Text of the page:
The UK worked hard to get agreement to this target and let me make it absolutely clear, we are completely committed to meeting our share. The European Commission will, as you know, come forward with their proposals for how the overall target is to be divided between member states in January. A final decision is expected in early 2009. We do not yet know therefore what the UK contribution will be but it is clear that over the next decade and beyond Britain will need to raise very significantly the proportion of our energy from renewable sources and we must start planning for this now.

And let me tell the country - it will be a huge challenge. It will be for the private sector to make the necessary investment but the government will do more to remove the planning and other obstacles that are currently holding renewable back.

We already plan to increase the capacity of offshore wind farms to less than half a gigagwatt now to 8 gigawatts, and John Hutton will announce shortly details of our proposals to allow a further significant expansion. And to remove the barriers that exist here, I have asked that Des Browne, the Defence Secretary, John Hutton and Ruth Kelly, the Transport Secretary, to step up their efforts in cooperation with industry and the regulators to identify and test technical solutions to the potential difficulties that wind farms pose to air traffic and defence radar.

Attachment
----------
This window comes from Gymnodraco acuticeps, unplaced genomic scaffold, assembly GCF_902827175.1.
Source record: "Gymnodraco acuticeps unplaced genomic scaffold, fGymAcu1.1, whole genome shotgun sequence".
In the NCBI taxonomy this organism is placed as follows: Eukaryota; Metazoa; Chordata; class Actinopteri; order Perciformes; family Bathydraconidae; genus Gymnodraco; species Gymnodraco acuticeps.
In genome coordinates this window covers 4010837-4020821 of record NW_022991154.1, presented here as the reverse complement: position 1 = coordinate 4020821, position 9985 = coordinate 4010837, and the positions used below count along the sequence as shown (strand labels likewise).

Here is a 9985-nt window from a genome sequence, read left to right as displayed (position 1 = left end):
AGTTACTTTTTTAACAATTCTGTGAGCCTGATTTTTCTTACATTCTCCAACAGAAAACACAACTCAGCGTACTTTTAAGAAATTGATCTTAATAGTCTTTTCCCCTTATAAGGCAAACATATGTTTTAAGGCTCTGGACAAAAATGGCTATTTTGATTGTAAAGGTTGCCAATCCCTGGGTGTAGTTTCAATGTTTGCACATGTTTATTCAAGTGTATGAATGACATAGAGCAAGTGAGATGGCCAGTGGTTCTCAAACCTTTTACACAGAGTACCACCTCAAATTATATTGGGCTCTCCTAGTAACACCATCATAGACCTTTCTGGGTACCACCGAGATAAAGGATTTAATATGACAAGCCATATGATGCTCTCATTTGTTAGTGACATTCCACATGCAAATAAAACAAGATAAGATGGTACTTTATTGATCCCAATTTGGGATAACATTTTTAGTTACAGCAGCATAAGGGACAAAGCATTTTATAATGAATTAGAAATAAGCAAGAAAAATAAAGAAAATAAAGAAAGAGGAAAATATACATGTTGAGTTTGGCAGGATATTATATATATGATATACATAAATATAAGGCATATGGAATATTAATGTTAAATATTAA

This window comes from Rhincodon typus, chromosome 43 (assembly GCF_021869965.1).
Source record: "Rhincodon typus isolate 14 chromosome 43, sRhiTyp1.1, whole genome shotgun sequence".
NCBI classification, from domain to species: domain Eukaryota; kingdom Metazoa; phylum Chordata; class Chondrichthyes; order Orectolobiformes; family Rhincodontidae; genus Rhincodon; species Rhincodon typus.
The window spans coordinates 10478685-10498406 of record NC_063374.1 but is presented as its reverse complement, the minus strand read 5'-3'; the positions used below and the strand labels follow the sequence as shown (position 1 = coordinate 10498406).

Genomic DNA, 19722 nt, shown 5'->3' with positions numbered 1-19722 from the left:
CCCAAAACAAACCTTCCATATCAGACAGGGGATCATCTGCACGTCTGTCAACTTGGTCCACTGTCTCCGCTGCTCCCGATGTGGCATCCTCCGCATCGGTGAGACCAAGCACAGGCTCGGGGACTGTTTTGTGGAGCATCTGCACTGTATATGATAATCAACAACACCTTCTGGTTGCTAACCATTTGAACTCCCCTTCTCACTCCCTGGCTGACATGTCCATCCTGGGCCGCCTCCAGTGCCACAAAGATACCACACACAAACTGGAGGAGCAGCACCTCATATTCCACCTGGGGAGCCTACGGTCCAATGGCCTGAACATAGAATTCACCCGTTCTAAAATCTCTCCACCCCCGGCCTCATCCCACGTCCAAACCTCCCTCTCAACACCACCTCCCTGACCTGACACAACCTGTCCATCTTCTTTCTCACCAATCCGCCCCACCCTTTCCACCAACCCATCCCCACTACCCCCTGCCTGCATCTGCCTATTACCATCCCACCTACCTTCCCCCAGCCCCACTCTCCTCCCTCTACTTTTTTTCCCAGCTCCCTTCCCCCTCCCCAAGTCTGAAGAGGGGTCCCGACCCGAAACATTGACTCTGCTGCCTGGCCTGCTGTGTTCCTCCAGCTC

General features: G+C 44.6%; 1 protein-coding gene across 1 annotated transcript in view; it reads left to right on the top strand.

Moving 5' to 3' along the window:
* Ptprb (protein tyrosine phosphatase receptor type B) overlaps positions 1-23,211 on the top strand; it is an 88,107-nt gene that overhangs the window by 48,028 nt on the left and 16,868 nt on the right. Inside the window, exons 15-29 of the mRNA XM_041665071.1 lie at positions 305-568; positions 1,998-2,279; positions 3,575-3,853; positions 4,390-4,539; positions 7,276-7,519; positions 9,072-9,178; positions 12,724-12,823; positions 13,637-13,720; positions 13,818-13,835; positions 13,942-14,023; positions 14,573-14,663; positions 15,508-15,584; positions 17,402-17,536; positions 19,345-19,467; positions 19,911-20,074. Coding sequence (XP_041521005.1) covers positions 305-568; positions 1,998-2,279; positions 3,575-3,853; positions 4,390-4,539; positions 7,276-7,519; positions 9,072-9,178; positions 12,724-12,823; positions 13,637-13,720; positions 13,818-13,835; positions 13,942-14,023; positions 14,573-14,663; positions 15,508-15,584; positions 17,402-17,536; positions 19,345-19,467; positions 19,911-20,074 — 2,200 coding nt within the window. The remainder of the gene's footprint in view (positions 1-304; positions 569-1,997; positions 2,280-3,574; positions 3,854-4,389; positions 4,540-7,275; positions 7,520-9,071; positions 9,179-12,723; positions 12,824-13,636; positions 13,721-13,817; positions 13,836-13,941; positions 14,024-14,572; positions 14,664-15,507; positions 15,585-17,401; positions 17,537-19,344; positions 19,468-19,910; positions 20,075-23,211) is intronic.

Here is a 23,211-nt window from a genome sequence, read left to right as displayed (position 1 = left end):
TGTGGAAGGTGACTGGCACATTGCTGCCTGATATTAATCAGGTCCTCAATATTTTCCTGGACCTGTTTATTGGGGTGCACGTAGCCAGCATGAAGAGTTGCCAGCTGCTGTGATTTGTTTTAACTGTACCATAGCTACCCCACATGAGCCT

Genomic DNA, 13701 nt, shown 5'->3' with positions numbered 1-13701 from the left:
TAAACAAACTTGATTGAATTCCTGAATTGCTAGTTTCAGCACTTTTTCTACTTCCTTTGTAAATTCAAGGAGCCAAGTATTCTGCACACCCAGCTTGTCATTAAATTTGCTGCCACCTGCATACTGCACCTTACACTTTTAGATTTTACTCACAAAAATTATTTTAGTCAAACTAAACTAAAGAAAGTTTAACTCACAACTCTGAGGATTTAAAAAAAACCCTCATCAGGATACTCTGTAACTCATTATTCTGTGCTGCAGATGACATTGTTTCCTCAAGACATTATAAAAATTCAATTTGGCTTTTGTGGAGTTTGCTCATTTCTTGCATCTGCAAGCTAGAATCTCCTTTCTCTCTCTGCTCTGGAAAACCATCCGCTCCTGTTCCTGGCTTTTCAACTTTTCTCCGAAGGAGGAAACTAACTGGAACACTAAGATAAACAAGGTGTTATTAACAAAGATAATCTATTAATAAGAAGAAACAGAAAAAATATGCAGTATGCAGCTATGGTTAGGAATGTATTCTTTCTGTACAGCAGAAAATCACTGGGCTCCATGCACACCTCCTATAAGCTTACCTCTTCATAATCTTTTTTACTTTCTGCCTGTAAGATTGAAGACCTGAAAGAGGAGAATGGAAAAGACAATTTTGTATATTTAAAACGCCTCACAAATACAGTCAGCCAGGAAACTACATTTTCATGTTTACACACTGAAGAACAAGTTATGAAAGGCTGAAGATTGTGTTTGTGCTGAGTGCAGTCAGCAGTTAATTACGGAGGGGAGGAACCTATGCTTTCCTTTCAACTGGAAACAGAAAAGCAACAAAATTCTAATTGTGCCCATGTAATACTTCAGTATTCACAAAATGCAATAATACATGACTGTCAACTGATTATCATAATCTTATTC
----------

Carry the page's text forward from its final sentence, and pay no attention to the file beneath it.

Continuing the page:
Under the Planning Bill we will publish a national policy statement on the appropriate balance between enabling wind farms and protecting shipping. And I have asked Hilary Benn to ensure that our new Marine Bill responds sensitively to the environmental issues that I know are posed by offshore wind farm development. We will also explore the potential for major new investment in energy from wave and tidal sources and we have already announced a study of the feasibility of generating tidal energy from the River Severn. This alone could provide 5% of Britain's electricity needs.

John Hutton is announcing today that we will include tidal lagoons and barrages below 1 gigawatt capacity within the scope of the renewable obligation, potentially benefiting projects such as those being proposed for Rill and Swansea Bay.